The City of Rio Rancho’s proposed amendments to its code of conduct do a good job of increasing transparency and allowing people to use public property to participate in self-government.
The changes will have to pass a second reading, but Rio Rancho Governing Body members supported them during the first reading at their Nov. 13 meeting.
The code of conduct as adopted in 2016 prohibited the use of city facilities to campaign or try to influence elections. That prevented candidate forums from being held at city libraries during the 2018 municipal elections, which was a shame.
The proposed changes still prohibit the use of city money, facilities and personnel for campaigning, and have other common-sense provisions to prevent abuse. But now residents will be able to reserve spaces already open for public meetings for any number of political activities.
People wanting to use a public space, such as a library meeting room, for a political purpose must use proper procedures to reserve it and pay any required rental fee. Space in facilities used as polling places can’t be reserved for political activities within 30 days of an election to abide by laws forbidding campaigning too close to voting locations.
Those changes make a lot of sense.
It’s wrong for a candidate to spend city money or resources to further his or her campaign. However, there’s no reason people shouldn’t be able to host candidate forums or even hold a campaign meeting in spaces designated for use by the general public, as long as they cover any cost to taxpayers.
Participating in democracy is a legitimate use of that space. Allowing political activity, especially forums, there gives voters more chances to become well-informed, which makes for better decisions.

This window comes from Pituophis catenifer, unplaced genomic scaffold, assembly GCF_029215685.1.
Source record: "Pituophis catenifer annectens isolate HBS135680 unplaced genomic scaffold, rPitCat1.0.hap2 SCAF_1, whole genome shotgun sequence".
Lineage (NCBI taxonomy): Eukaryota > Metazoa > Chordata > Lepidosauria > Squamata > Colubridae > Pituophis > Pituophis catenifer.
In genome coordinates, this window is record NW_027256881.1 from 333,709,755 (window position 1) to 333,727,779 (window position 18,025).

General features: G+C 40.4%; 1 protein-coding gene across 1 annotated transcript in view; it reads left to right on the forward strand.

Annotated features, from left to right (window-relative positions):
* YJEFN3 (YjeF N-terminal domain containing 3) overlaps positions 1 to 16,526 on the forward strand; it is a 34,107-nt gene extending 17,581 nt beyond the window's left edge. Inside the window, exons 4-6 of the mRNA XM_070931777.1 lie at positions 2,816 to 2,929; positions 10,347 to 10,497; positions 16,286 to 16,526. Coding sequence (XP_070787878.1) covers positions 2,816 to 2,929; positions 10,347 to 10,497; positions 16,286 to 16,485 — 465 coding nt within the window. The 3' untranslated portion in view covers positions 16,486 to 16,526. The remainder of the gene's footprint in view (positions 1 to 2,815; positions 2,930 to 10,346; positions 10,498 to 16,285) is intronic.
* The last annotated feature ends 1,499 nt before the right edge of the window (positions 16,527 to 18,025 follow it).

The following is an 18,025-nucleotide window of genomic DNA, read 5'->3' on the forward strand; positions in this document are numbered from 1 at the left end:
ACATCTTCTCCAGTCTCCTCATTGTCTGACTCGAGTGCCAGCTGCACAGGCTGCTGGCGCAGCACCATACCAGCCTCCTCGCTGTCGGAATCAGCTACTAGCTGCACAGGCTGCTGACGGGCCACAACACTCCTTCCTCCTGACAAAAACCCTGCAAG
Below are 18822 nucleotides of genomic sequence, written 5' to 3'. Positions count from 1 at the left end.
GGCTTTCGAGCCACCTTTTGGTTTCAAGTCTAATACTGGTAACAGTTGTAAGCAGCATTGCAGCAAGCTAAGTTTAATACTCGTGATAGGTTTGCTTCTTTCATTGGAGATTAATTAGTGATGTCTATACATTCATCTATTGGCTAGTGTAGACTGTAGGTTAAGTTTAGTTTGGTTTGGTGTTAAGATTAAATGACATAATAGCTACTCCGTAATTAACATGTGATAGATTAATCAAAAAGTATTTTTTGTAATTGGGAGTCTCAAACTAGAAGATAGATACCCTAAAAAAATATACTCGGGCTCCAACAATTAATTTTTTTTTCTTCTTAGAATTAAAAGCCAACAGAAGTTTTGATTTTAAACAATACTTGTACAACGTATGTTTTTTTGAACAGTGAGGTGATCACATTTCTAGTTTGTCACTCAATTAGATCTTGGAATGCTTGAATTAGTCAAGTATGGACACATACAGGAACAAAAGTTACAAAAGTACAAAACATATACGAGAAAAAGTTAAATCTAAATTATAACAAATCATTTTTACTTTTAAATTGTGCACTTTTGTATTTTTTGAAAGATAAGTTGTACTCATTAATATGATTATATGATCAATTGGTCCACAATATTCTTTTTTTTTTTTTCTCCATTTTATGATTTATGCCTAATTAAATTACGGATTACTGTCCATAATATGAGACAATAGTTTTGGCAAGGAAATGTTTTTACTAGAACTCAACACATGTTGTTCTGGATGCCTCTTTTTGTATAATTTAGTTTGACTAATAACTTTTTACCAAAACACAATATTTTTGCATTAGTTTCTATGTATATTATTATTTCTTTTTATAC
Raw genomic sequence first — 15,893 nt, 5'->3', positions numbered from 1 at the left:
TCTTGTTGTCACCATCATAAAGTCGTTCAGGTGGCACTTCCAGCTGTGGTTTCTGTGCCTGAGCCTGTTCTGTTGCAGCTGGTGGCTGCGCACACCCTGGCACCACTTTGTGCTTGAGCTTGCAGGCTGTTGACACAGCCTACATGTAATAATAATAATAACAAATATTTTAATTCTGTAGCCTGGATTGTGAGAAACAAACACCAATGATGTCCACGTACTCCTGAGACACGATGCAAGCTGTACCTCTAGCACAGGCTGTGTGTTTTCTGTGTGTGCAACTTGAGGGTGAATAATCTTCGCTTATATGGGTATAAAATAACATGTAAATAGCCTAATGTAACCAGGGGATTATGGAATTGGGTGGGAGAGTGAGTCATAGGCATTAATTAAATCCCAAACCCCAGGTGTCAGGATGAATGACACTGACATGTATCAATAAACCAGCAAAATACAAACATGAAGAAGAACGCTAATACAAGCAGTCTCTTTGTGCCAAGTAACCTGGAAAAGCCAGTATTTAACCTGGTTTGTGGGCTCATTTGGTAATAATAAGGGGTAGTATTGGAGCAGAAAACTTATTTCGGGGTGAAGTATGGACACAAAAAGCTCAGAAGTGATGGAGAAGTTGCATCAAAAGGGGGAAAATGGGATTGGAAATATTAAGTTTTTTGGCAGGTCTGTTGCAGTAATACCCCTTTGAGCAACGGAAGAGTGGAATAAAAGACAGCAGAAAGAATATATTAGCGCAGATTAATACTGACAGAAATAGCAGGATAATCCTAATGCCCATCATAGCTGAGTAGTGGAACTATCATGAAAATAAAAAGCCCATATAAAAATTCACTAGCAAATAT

Also under the changes, campaign-specific handouts still couldn’t be distributed in city buildings, but non-partisan voter guides that provide information without taking a side would be allowed. Those rules are also appropriate, again giving voters more opportunities to become informed without allowing campaigning willy-nilly.
On the transparency side, with the proposed amendments, elected and appointed officials would have to file updated disclosures of financial interest every January, and candidates for elected or appointed positions would have to reveal financial interests when they filed to run for election or applied for appointment.
We understand some people may squirm at revealing their personal financial interests to the public when they don’t know if they’ll actually get the job.
Nonetheless, we agree with City Clerk Rebecca Martinez that the public, in the case of elected officials, and the governing body, in the case of appointed officials, should be able to consider any possible conflicts of interest when making their decisions.
People who are prepared to become public officials need to be prepared to share financial interests, anyway, since they’ll have to do so if they get the job.
We applaud the code of conduct amendments and urge the governing body to continue to support them.